Law Practice Management Asked and Answered Blog

Category: Accountability

Oct 13, 2015

Law Firm People Management and Accountability


I am the managing partner of a newly formed 8 attorney firm in Austin, Texas that was formed last year when several of us left another firm and started this firm. The most frustrating part of the managing partner job is managing the people – this includes other partners, associates, and staff. How do I deal with people that are not following firm policy or doing things they should not be doing?


Managing people is one of the toughest challenges that law firms face. Challenges often involve  people not following firm policy and doing what they should not be doing. It drives owners, managing partners, and administrators crazy.

My advice to frustrated owners, managing partners, and administrators – tell them to stop. Seriously. As the managing partner of your firm you can't beat around the bush and be sheepish concerning your expectations concerning desired performance and behavior in the office. Confront the performance or behavioral problem immediately. Manage such problems in real time. Don't wait for the annual performance review and don't treat serious problem as a "self-improvement" effort. Tell them how you feel about the performance or behavioral issue, the consequences for failure to resolve the issue, your timeline for resolving the issue, and the follow-up schedule that you will be using to follow-up and monitor the issue. If they must resolve the performance or behavioral issue in order to keep their job tell them so. They may need this level of confrontation in order to give them the strength to be able to deal with their issues.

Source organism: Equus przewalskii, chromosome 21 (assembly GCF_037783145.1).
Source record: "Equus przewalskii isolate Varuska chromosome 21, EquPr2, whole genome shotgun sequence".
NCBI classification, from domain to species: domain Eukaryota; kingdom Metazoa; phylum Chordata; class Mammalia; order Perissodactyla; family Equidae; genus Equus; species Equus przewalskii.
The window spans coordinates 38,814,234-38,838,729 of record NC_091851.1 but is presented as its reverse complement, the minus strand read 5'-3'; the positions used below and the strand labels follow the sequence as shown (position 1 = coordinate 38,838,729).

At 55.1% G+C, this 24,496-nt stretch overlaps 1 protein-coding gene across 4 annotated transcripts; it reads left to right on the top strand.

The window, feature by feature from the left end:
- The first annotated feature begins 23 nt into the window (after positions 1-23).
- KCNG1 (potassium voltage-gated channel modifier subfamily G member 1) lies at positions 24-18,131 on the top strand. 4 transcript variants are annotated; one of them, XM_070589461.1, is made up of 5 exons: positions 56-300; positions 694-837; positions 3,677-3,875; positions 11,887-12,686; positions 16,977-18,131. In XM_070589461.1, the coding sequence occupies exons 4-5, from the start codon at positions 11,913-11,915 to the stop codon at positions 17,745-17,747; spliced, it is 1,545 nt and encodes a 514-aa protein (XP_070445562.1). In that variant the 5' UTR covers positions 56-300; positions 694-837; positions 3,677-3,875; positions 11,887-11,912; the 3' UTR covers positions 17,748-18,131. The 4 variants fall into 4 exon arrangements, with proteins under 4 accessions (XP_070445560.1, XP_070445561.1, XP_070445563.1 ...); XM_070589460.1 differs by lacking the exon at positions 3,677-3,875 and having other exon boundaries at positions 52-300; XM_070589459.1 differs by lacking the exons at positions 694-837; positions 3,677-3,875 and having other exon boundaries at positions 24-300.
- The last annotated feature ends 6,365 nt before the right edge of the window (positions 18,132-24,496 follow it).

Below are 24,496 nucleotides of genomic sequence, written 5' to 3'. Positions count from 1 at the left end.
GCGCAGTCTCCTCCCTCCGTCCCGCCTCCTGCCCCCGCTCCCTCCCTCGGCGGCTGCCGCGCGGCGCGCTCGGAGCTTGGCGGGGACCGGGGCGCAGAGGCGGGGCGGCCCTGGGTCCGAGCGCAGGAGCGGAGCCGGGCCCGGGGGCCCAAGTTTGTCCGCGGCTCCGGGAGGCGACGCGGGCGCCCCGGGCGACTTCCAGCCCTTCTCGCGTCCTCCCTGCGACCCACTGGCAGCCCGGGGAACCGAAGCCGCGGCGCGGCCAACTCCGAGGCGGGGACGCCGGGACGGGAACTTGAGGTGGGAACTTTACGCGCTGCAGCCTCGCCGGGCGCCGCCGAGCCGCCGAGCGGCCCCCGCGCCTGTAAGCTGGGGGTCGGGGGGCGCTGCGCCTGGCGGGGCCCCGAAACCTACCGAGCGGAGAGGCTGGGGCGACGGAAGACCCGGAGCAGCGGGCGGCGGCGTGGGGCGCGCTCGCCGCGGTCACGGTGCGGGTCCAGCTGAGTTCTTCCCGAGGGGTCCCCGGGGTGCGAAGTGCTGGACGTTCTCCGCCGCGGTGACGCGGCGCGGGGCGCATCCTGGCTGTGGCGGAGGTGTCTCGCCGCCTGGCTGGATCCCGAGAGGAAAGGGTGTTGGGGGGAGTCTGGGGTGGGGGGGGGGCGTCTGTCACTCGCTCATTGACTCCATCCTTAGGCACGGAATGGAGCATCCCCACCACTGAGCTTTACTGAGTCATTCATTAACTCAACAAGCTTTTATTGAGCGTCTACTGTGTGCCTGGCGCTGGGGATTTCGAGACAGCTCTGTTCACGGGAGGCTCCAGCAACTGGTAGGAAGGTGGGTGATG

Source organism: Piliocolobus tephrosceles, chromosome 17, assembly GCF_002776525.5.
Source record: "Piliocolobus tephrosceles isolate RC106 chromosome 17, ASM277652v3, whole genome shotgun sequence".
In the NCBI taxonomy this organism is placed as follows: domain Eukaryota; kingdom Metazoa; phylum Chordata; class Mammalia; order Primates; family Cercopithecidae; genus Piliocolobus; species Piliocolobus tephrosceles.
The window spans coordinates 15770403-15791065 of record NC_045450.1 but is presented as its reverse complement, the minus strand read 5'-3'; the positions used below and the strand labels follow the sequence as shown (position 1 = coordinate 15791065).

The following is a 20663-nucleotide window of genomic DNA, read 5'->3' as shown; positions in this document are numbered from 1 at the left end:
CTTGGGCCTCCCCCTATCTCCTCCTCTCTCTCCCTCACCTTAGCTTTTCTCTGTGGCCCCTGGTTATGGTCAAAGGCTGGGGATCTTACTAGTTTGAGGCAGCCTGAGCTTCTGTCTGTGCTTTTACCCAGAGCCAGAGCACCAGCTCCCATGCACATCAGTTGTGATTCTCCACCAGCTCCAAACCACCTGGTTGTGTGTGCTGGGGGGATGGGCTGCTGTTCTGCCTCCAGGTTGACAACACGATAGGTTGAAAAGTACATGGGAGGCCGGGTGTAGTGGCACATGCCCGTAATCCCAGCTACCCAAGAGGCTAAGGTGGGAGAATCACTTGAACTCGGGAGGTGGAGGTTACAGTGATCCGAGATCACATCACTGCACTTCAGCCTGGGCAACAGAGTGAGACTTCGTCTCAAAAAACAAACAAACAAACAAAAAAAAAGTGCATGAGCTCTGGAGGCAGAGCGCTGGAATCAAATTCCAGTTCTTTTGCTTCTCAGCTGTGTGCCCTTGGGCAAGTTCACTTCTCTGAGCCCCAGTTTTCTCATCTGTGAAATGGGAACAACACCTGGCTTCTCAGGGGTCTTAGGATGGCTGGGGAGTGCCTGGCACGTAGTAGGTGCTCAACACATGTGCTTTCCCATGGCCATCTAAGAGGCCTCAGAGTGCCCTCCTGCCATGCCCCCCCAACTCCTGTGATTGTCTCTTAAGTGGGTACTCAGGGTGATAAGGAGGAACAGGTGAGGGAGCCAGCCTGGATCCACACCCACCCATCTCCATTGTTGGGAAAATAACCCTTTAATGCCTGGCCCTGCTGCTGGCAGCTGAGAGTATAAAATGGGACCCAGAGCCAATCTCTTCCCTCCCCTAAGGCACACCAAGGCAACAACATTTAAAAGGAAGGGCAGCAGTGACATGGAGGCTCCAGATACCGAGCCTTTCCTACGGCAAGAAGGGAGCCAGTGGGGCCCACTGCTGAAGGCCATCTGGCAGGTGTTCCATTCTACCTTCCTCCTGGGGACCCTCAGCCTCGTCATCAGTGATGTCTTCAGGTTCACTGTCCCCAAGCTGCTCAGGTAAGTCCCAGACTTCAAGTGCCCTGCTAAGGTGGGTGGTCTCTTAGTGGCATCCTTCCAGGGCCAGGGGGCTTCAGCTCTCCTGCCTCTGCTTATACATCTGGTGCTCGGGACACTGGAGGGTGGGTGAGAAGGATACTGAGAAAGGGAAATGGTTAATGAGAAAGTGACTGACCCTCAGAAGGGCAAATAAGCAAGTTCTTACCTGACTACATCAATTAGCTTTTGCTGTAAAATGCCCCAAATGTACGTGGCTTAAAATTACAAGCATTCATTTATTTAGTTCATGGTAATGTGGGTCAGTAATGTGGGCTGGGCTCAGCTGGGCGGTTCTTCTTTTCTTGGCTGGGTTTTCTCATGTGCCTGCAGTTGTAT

Being a wimp does not help you or them. Tell them like it is and conduct a heart-to-heart discussion. You will be glad you did.

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John W. Olmstead, MBA, Ph.D, CMC

Aug 10, 2013

Law Firm Strategic Planning – Implementation – Responsibility – Accountability


I am the managing partner of a 17 attorney law firm in downtown Chicago. We are a litigation boutique firm with a majority of our work in insurance defense. We have been in practice for 7 years. While we grew quickly during the early years – we have reached a plateau and growth has stalled. We are planning our first strategic planning retreat and hope to develop a long range strategic plan. Do you have any suggestions?


Where more planning efforts fall short is in the implementation of the plan. The plan lays on the shelf and collects dust. I suggest that the plan be implemented through the firm's existing management structure, i.e., the managing partner, executive committee, the strategic planning committee, and practice area chairs.

Individual partners should be assigned responsibility and held accountable for the satisfactory implementation of each phase of the plan in accordance with an agreed-upon timetable. This should be done during the planning retreat session.